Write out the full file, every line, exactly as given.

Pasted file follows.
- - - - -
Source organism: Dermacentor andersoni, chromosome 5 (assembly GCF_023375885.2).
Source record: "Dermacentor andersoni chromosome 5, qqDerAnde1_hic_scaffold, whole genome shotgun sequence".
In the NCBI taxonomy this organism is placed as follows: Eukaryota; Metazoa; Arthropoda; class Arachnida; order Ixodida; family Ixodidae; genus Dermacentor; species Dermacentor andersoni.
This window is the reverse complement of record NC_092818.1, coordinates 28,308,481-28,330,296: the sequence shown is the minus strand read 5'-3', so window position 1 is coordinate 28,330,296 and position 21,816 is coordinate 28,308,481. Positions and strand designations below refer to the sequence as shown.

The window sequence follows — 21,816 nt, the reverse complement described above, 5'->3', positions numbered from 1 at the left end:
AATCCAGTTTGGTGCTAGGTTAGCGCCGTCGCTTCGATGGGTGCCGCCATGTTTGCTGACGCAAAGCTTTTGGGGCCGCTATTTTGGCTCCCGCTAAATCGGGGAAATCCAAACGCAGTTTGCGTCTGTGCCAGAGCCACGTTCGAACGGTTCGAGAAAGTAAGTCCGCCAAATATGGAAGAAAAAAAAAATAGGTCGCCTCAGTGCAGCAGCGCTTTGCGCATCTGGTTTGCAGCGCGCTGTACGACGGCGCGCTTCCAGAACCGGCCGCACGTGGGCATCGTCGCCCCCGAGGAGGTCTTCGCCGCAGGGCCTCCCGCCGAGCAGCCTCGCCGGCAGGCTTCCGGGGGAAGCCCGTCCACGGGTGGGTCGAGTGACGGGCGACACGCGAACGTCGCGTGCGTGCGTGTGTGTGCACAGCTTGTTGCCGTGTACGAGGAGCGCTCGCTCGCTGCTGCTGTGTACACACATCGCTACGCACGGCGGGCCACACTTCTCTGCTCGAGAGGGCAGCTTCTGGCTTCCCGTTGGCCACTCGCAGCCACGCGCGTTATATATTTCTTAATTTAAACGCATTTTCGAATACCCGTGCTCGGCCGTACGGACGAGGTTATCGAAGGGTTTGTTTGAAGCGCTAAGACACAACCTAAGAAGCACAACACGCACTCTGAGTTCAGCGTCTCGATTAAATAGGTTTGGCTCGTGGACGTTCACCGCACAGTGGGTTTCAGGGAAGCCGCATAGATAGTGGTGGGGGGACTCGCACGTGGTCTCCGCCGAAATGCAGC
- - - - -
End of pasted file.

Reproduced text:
Source organism: Dermacentor andersoni, chromosome 5 (assembly GCF_023375885.2).
Source record: "Dermacentor andersoni chromosome 5, qqDerAnde1_hic_scaffold, whole genome shotgun sequence".
In the NCBI taxonomy this organism is placed as follows: Eukaryota; Metazoa; Arthropoda; class Arachnida; order Ixodida; family Ixodidae; genus Dermacentor; species Dermacentor andersoni.
This window is the reverse complement of record NC_092818.1, coordinates 28,308,481-28,330,296: the sequence shown is the minus strand read 5'-3', so window position 1 is coordinate 28,330,296 and position 21,816 is coordinate 28,308,481. Positions and strand designations below refer to the sequence as shown.

The window sequence follows — 21,816 nt, the reverse complement described above, 5'->3', positions numbered from 1 at the left end:
AATCCAGTTTGGTGCTAGGTTAGCGCCGTCGCTTCGATGGGTGCCGCCATGTTTGCTGACGCAAAGCTTTTGGGGCCGCTATTTTGGCTCCCGCTAAATCGGGGAAATCCAAACGCAGTTTGCGTCTGTGCCAGAGCCACGTTCGAACGGTTCGAGAAAGTAAGTCCGCCAAATATGGAAGAAAAAAAAAATAGGTCGCCTCAGTGCAGCAGCGCTTTGCGCATCTGGTTTGCAGCGCGCTGTACGACGGCGCGCTTCCAGAACCGGCCGCACGTGGGCATCGTCGCCCCCGAGGAGGTCTTCGCCGCAGGGCCTCCCGCCGAGCAGCCTCGCCGGCAGGCTTCCGGGGGAAGCCCGTCCACGGGTGGGTCGAGTGACGGGCGACACGCGAACGTCGCGTGCGTGCGTGTGTGTGCACAGCTTGTTGCCGTGTACGAGGAGCGCTCGCTCGCTGCTGCTGTGTACACACATCGCTACGCACGGCGGGCCACACTTCTCTGCTCGAGAGGGCAGCTTCTGGCTTCCCGTTGGCCACTCGCAGCCACGCGCGTTATATATTTCTTAATTTAAACGCATTTTCGAATACCCGTGCTCGGCCGTACGGACGAGGTTATCGAAGGGTTTGTTTGAAGCGCTAAGACACAACCTAAGAAGCACAACACGCACTCTGAGTTCAGCGTCTCGATTAAATAGGTTTGGCTCGTGGACGTTCACCGCACAGTGGGTTTCAGGGAAGCCGCATAGATAGTGGTGGGGGGACTCGCACGTGGTCTCCGCCGAAATGCAGC